Posted by: mattcolvin | May 1, 2013

Give us today tomorrow’s bread


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Above: Henk Helmantel, Still Life with Bread and Brass Bowl, 2001

“Mother, I guess I was naughty last night. I said, ‘Give us tomorrow our daily bread,’ instead of today. It seemed more logical. Do you think God minded, Mother?”
– Lucy Maud Montgomery. “Anne of Ingleside” (1939)

Just how much more sense it makes, I doubt either Di Blythe or her creator, LM Montgomery, knew. But she has hit upon a key to the poetry of The Lord’s Prayer which is lost in the English translations.

First, some philology. Matthew 6:11 reads,

τὸν ἄρτον ἡμῶν τὸν ἐπιούσιον δὸς ἡμῖν σήμερον· (ΚΑΤΑ ΜΑΤΘΑΙΟΝ 6:11 SBLG)

Now, it is widely recognized by everyone who knows Greek that the word ἐπιούσιον is not Greek for “daily”. There is a perfectly good word for “daily” (ἡμερινός), and ἐπιούσιον is not it. After all, “daily” is not a rare concept. But ἐπιούσιον is a very rare word, and appears to be a Hebraism coined by the gospel’s author. LSJ cite Origen’s De Oratione:

τί δὲ καὶ τὸ «ἐπιούσιον,» ἤδη κατανοητέον. πρῶτον δὲ τοῦτο ἰστέον, ὅτι ἡ λέξις ἡ «ἐπιούσιον» παρ’ οὐδενὶ τῶν Ἑλλήνων οὔτε τῶν σοφῶν ὠνόμασται οὔτε ἐν τῇ τῶν ἰδιωτῶν συνηθείᾳ τέτριπται, ἀλλ’ ἔοικε πεπλάσθαι ὑπὸ τῶν εὐαγγελιστῶν…

But one must first understand what “ἐπιούσιον” means. And the first thing one must recognize is that the word “ἐπιούσιον” does not occur in even one of the Greek authors, not the wise ones, nor does it appear in the usage of the unlearned, but it seems likely to have been coined (Gk. “molded”) by the gospel-writers.

What follows in the next section is about the most unhelpful stuff that Origen could possibly have written: he gives a mistaken etymology connecting the word with οὐσία, and starts to talk about invisible essences. Without delving into the evil consequences of this sort of philosophy (Could there be transsubstantiation without talk about “substance”, οὐσία?), it is sufficient for our purposes that the derivation is linguistically impossible.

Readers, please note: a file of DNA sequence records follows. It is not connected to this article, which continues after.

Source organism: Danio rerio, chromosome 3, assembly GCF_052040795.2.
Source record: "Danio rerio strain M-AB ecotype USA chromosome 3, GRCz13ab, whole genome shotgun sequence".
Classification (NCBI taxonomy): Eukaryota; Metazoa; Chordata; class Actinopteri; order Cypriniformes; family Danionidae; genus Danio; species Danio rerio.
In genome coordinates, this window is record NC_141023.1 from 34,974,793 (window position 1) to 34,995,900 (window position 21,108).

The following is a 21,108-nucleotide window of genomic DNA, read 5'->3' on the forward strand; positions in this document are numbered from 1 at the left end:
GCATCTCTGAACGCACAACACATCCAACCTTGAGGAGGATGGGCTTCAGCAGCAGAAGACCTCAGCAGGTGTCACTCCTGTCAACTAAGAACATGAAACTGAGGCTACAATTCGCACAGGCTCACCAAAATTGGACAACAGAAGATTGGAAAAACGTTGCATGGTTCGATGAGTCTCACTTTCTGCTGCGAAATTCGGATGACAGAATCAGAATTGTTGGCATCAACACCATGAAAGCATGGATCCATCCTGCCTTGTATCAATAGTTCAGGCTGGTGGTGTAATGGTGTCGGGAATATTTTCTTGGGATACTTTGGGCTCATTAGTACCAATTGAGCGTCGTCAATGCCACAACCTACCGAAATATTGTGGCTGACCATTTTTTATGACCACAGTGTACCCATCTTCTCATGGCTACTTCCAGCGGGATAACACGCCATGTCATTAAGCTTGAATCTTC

There are two verbs spelled ειμι in Greek. One means “to be” and the other means “to go or come”. The verb of motion has an ι- at the beginning of all its verbals (participles, infinitive, etc). The verb of being does not. The former, ἰέναι, is related to Latin eo, ire; the latter, είναι, to Latin esse. Thus, ἐπ-ιούσιον, having the ι- at the beginning of its stem, must be from the verb meaning “to go or come”: “the bread of the coming day”, the eschatological bread.

As confirmation of this interpretation, note how the word order of the sentence is carefully framed to stress the contrast between “impending, coming” and “today”. To wit, Matthew’s Jesus has used a reiterated article to keep his adjective attributive rather than predicative: τὸν ἄρτον ἡμῶν τὸν ἐπιούσιον. He didn’t need to do that; it isn’t the simplest way to make an attributive position. He could have written τὸν ἐπιούσιον ἄρτον. He chose not to.

Why? Because he wanted to place ἐπιούσιον in a position of emphasis, and thus of contrast. It comes at the end of its phrase, and thus invites comparison with the other time-word at the end of the predicate, σήμερον. “The bread of ours that is to come, give us today.”

The result is that this is an eschatological petition. It is of a piece with the other great eschatological refrain in Revelation, Maranatha! – “Come, Lord!”

It also – and this is the conclusive proof for me that confirms the interpretation with a resounding ring of truth – is of a piece with the rest of the Lord’s Prayer, which is preeminently concerned with the present age and the age to come, the two ages of Jewish eschatological thinking. It is a prayer that beseeches God to make the obedience of the eschaton, the obedience of heaven, present on earth now. It is a prayer that asks God to forgive our debts (then) as we forgive (now) our debtors. It asks for deliverance from eschatological tribulation (that is what is meant by “temptation” here, not petty lack of self-control). It closes with reference to the Kingdom, that eschatological reality. Indeed, if we don’t translate ἄρτον ἐπιούσιον as “coming bread”, then 6:11 becomes the only petition that doesn’t have an eschatological aspect to it. Much better to be consistent.

Thus, Diana Blythe is right: the logic is missing in the usual translation of the Prayer. The solution, however is to change our understanding of the bread, not ask for God to postpone the giving. With the right translation, we get better theology, better sense, better linguistics, and better poetry.

Of course, it is not clear at all to me how we will ever change the English translation of the Prayer. But there are many things like that in the liturgy and you can’t go through worship mentally footnoting everything.


Responses

  1. […] of His Will on earth as in heaven is an eschatological hope. The “coming bread” that I discussed earlier is an eschatological hope. The forgiveness of sins is an eschatological hope. The time of trial and […]


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